The New Yorker

The New Yorker May 24, 2021

Founded in 1925, The New Yorker publishes the best writers of its time and has received more National Magazine Awards than any other magazine, for its groundbreaking reporting, authoritative analysis, and creative inspiration. The New Yorker takes readers beyond the weekly print magazine with the web, mobile, tablet, social media, and signature events. The New Yorker is at once a classic and at the leading edge.

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american chronicles: it’s just too much

Burnout is generally said to date to 1973; at least, that’s around when it got its name. By the nineteen-eighties, everyone was burned out. In 1990, when the Princeton scholar Robert Fagles published a new English translation of the Iliad, he had Achilles tell Agamemnon that he doesn’t want people to think he’s “a worthless, burnt-out coward.” This expression, needless to say, was not in Homer’s original Greek. Still, the notion that people who fought in the Trojan War, in the twelfth or thirteenth century B.C., suffered from burnout is a good indication of the disorder’s claim to universality: people who write about burnout tend to argue that it exists everywhere and has existed forever, even if, somehow, it’s always getting worse. One Swiss psychotherapist, in a history of burnout…

on television: odyssey

In Barry Jenkins’s reimagining of Colson Whitehead’s popular novel “The Underground Railroad,” it is as if the land speaks. In the light of high noon, cotton fields are menacingly fecund, owing to the work of the enslaved laborers who stand painfully erect among the crop, like stalks themselves. At night, a path leading somewhere—whether to freedom or execution, we don’t know—pulses with death. We have known Jenkins, the director of “Moonlight,” as a portraitist. Here, working again with his longtime collaborator, the cinematographer James Laxton, he is a virtuosic landscape artist. With “The Underground Railroad,” a compositional achievement—pictorial and psychological—Jenkins has done for the antebellum South what J. M. W. Turner did for the sea. Amazon has curiously dropped all ten episodes of this dense miniseries at once. In the first…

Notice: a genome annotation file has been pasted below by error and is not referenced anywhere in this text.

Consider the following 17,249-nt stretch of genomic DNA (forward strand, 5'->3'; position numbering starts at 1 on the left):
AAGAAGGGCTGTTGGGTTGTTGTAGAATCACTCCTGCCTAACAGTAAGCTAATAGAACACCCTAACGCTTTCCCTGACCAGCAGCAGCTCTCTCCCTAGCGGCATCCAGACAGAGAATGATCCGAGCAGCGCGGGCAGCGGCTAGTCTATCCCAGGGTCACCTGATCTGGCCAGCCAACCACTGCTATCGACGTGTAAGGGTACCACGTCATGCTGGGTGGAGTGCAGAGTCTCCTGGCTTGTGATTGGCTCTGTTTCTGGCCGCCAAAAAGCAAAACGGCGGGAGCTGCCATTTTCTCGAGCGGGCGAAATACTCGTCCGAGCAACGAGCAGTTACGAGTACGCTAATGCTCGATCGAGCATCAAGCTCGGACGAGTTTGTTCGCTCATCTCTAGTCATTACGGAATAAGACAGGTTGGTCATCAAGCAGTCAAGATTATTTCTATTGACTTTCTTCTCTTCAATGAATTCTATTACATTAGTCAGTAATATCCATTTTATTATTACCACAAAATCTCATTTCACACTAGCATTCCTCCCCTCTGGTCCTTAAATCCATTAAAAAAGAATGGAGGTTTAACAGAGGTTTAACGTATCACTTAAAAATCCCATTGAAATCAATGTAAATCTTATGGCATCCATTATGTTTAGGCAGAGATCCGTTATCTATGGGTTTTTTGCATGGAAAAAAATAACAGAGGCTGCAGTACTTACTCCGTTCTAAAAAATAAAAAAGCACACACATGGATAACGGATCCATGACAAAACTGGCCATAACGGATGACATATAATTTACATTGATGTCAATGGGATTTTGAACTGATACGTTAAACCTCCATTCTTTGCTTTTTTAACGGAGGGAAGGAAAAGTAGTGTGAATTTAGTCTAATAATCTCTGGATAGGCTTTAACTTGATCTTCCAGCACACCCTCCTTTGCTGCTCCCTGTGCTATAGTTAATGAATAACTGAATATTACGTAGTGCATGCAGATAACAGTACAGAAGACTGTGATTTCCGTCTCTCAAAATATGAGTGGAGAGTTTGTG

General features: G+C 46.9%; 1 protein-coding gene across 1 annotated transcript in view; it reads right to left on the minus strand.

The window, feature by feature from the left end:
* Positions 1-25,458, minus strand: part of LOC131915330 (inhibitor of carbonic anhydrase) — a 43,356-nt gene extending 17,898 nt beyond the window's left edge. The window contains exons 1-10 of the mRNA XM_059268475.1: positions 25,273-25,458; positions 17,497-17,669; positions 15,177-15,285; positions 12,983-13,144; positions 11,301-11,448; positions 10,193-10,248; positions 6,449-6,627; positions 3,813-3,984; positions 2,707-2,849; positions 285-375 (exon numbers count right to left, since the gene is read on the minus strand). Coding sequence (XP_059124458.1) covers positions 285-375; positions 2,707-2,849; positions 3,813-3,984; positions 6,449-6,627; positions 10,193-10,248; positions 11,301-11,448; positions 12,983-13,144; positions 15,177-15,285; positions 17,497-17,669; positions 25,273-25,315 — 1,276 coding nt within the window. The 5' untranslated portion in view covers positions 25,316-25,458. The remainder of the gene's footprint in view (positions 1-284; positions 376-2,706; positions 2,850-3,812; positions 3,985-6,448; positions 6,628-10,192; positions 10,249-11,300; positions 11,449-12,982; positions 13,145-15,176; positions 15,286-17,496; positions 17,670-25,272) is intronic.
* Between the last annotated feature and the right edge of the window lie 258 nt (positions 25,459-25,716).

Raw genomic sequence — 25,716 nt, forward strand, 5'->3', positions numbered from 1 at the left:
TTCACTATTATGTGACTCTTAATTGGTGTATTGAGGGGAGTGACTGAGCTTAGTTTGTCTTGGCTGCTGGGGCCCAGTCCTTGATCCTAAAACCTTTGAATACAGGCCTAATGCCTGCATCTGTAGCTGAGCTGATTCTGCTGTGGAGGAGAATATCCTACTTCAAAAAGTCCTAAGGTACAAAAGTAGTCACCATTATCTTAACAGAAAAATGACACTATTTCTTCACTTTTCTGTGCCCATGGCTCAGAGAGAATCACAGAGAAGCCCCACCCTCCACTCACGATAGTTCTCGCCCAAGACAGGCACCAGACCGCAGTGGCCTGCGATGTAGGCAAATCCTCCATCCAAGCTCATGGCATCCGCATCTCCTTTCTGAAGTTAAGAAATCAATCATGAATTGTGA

books: briefly noted

Light Perpetual, by Francis Spufford (Scribner). This ruminative novel revolves around a hypothetical: what if five children killed in the London Blitz had instead survived? Spufford visits his characters at key moments in their lives, from 1944 to 2009. One becomes a shady property developer who gets rich during the Thatcher years, while others suffer as Britain’s postwar safety net is dismantled. One marries a skinhead; another, who almost becomes a rock star, struggles to reconcile herself to her life, musing, “Being somebody, loving anyone, it rules the rest out, and so it’s quieter than being young, and looking forward.” The novel’s ending verges on moralistic but offers a moving view of how people confront the gap between their expectations and their reality. The Five Wounds, by Kirstin Valdez Quade (Norton).…

closeup dept.: food story

One recent Monday evening, Jessica B. Harris sat at the counter at Reverence, a tasting-menu restaurant on a leafy Harlem corner, gazing down at a small bowl. The restaurant is normally closed on Mondays, but for Dr. J., as Harris’s fans call her, the chef and owner, Russell Jackson, had opened. Harris is arguably America’s leading scholar of Black culinary history. She is a professor emerita at Queens College and a prolific author. Her twelfth book on food, “High on the Hog: A Culinary Journey from Africa to America” (2011), is the inspiration for a four-part series, which débuts on Netflix next week. “Did you say this was an oyster?” Harris asked Jackson, considering the bowl. “I can’t do shellfish, I’m so sorry.” Jackson, horrified, whisked the plate away and leaped…

fiction: the party

She fries an egg but leaves it then, lying in the pan until it is completely cold. She bites at her nails and glances repeatedly at the window, seeing nothing but her tiny empty garden and the tiny empty sky, until eventually she sighs and lowers the blind. She feeds the cat, though not with the egg, which she seems to have forgotten. While wiping the table she stops suddenly and listens. There is silence but for the usual sounds of the house in the evening and a light breeze outside—no hint of rain—and the tick of the kitchen clock. Perhaps it was that. She resumes wiping, and brushes absolutely nothing into her cupped hand, which she examines briefly then slaps against her hip. Her neighbors had knocked on her door…

goings on about town: this week

ART Monika Baer Gestural, pastel-colored atmospherics and recurring motifs—notably matchsticks rendered with trompe-l’oeil precision—bring a unifying sense of order and constraint to the airy, eerily suspenseful works in Baer’s new show at Greene Naftali, titled “loose change.” The German painter, who divides her time between L.A. and Berlin, seems to resist both stylistic and narrative coherence—instead, the events in her paintings appear to have occurred by chance. Titles such as “Yet to be titled” underscore the expectant mood that attends this new series of spare works, each of which features a back-drop-like element: a tree trunk with ominously peeling bark, a low stone wall. But however much the scenes may read as empty stages, no character ever arrives. Unless, that is, you count the jarring blue-and-red teardrop affixed to the surface of…